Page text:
U.S. still investigating reports that WMD were shipped out of Iraq

Sunday, January 11, 2004

The White House has for now put to rest reports that Iraqi weapons of mass destruction were smuggled out of the country by way of Syria in the months before the U.S. began its assault on the regime of Saddam Hussein.

However the language used by National Security Adviser Condoleezza Rice on Friday made clear that the administration is still investigating the reports.

"We're going to follow every lead on what may have happened here," Ms.Rice said.

Rice said the United States has not obtained what she termed credible and firm evidence that Iraqi WMD was smuggled to Syria in the weeks prior to the U.S.-led war in March 2003. Last year, the U.S. intelligence community said it had suspicions of such smuggling activities.

"Any indication that something like that happened would be a very serious matter," Ms. Rice said on Friday. "But I want to be very clear: We don't, at this point, have any indications that I would consider credible and firm that that has taken place. But we will tie down every lead."

The Bush administration issued the assessment Friday as the United States withdrew thousands of government personnel authorized to search for WMD in Iraq, Middle East Newsline reported. After nine months of efforts, the American team did not find biological, chemical or nuclear weapons.

The National Security Advisor's assessment differed with that of the National Imagery and Mapping Agency, renamed the National Geospatial-Intelligence Agency.

Agency director Lt. Gen. James Clapper, responsible for mapping and satellite images and analysis for the intelligence community, said the United States monitored a series of suspicious Iraqi vehicle convoys in late 2002 and early 2003 that could have been transporting WMD.

"We certainly feel there were indications of WMD activity," Clapper said in a briefing on Oct. 28.

Last week, Syrian opposition sources identified Iraqi WMD arsenals in Syria. The sources said the Iraqi nonconventional weapons were stored in Syrian Air Force facilities in the central part of the country.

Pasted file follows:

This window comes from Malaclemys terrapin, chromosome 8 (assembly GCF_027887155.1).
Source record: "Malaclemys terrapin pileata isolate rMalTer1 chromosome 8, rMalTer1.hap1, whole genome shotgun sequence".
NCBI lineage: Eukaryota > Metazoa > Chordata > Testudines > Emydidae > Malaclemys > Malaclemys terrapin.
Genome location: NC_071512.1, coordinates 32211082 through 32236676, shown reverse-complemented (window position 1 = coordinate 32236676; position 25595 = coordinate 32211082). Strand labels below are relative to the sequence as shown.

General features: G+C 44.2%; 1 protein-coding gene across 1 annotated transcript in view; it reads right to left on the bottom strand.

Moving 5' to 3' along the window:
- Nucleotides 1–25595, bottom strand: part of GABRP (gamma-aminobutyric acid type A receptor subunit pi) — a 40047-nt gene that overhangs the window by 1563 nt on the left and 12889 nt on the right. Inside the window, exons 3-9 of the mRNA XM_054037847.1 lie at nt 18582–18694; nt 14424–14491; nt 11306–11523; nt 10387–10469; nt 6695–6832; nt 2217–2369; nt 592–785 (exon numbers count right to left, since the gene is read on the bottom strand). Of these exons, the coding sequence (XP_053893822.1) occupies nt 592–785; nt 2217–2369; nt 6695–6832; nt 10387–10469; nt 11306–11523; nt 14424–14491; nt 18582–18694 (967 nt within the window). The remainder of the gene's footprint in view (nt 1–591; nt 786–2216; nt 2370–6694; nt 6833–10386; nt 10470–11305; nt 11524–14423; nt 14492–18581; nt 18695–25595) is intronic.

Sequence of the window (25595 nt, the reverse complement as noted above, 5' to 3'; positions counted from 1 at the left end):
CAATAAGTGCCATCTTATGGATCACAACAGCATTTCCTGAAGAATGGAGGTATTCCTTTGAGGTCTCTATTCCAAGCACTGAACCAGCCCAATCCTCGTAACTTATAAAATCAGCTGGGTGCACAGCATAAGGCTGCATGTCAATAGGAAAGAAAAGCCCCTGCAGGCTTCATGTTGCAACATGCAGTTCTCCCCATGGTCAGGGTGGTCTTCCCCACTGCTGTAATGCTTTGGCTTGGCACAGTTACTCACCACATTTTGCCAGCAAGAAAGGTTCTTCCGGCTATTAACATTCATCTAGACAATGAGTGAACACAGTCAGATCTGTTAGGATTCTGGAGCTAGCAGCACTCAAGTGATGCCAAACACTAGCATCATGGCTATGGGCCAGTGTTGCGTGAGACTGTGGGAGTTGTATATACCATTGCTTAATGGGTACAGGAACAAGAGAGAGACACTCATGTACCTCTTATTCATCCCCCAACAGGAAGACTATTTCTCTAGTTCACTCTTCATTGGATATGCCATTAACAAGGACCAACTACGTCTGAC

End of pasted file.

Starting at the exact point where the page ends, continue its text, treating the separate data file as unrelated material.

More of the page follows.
"I don't think we are at the point that we can make a judgment on this issue. There hasn't been any hard evidence that such a thing happened. But obviously we're going to follow up every lead and it would be a serious problem if that, in fact, did happen."

[On Saturday, the Danish Army said troops found 36 120 mm mortar rounds buried north of the Iraqi city of Basra that appear to contain blister gas used in chemical weapons attacks against Iran in the 1980-88 war. The army said results of final tests were likely to be ready on Monday.]

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On Saturday, President Bashar Assad welcomed the new U.S. ambassador to Damascus, Margaret Scobey, in a meeting that included visiting U.S. Sen. Bill Nelson, a member of the Armed Services Committee. The Syrian news agency, Sana, said the two sides discussed ways to improve U.S.-Syrian relations.

In December 2003, President George Bush signed the Syrian Accountability Act, which paves the way for fresh sanctions on Syria in connection with its occupation of Lebanon, WMD programs and the harboring of groups deemed as terrorist.

In a related development, U.S. officials said Central Command has also found evidence that Russia sold advanced equipment to Iraq via Syria prior to the March 2003 war. They said the Russian exports to Iraq included night-vision goggles and radar-jamming equipment, both of which were used during the war. Officials said the jammers might have thrown U.S. missiles and smart munitions off-course.

Russia's Aviakonversiya has manufactured portable radar-jamming equipment with a range of up to 200 kilometers. The company has denied selling jammers to Iraq.

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